Case Digest: Yaeso v. Enolpe & Alimurung

A.M. No. P-08-2584 : November 15, 2010

ALFREDO YAESO,Complainant, v. Legal Researcher/Officer-in-Charge REYNALDO R. ENOLPE and Sheriff IV GENEROSO B. REGALADO, both of the Regional Trial Court, Branch 16, Cebu City; and Sheriff IV CONSTANCIO V. ALIMURUNG, Regional Trial Court, Branch 18, Cebu City, Respondents.



This is an administrative complaint filed by Alfredo Yaeso against respondents for Abuse of Authority, Grave Misconduct, and Ignorance of the Law.

A case for ejectment was filed with the MTCC. MTCC rendered a decision in favor of the plaintiff and against the defendants-spouses Alfredo Yaeso and Maria C. Yaeso. Spouses Yaeso appealed to the RTC. In the Writ of Execution issued by Enolpe, Regalado, as the RTC Sheriff, was commanded to facilitate the issuance of the notice to vacate and to forcibly eject spouses Yaeso from the subject premises; and to satisfy the judgment debt, first through the goods and chattels of the spouses, then through their lands and buildings not exempt from execution. Alimurung was appointed as Assisting Sheriff and was tasked to implement the writ of execution.

In the course of the implementation of the writ, Alimurung demolished spouses Yaesos house without a court order for the purpose.

Yaeso faults Enolpe for issuing the writ of execution despite the pendency of the appeal before the RTC; Regalado, for directing the spouses to vacate the premises, and to pay Oliva sums of money and attorneys fees; and Alimurung, for demolishing spouses Yaesos house without a special order to do so.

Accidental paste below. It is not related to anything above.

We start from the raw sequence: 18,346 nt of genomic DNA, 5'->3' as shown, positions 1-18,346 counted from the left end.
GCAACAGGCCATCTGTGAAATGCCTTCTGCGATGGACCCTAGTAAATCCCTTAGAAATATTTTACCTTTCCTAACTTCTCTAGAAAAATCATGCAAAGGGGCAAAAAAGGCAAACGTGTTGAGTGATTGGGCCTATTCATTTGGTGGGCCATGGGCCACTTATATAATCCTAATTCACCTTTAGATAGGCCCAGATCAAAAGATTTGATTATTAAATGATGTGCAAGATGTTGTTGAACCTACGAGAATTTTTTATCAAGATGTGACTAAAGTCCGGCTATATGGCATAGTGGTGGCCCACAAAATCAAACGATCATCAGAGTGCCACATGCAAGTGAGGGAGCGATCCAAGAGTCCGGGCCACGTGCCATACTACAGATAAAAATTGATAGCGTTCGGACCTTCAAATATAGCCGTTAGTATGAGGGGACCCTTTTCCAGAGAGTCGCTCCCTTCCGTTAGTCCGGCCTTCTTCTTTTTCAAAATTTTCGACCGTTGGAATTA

Judge Paredes recommended the dismissal of the complaint against Enolpe and Regalado as they merely performed their official duties in issuing the writ of execution and in implementing the said writ, respectively. He, however, recommended that Alimurung be held liable for simple misconduct and be suspended for two months.

Upon referral of the case to the Office of the Court Administrator (OCA) for evaluation, the OCA adopted Judge Paredes findings.

ISSUE: Whether or not respondents are administratively liable for the offenses charged?

HELD: OCA's recommendation is adopted with modifications.

CONSTITUTIONAL LAW: administrative complaints; court personnel; sheriffs

Time and again, this Court has emphasized that the conduct or behavior of all officials and employees of an agency involved in the administration of justice, from the presiding judge to the lowliest clerk, should be circumscribed with the heavy burden of responsibility. Their conduct must at all times be characterized by, among others, strict propriety and decorum in order to earn and maintain the respect of the public for the judiciary.

All employees of the judiciary should be examples of responsibility, competence, and efficiency. As officers of the court and agents of the law, they must discharge their duties with due care and utmost diligence. Any conduct they exhibit tending to diminish the faith of the people in the judiciary will not be condoned.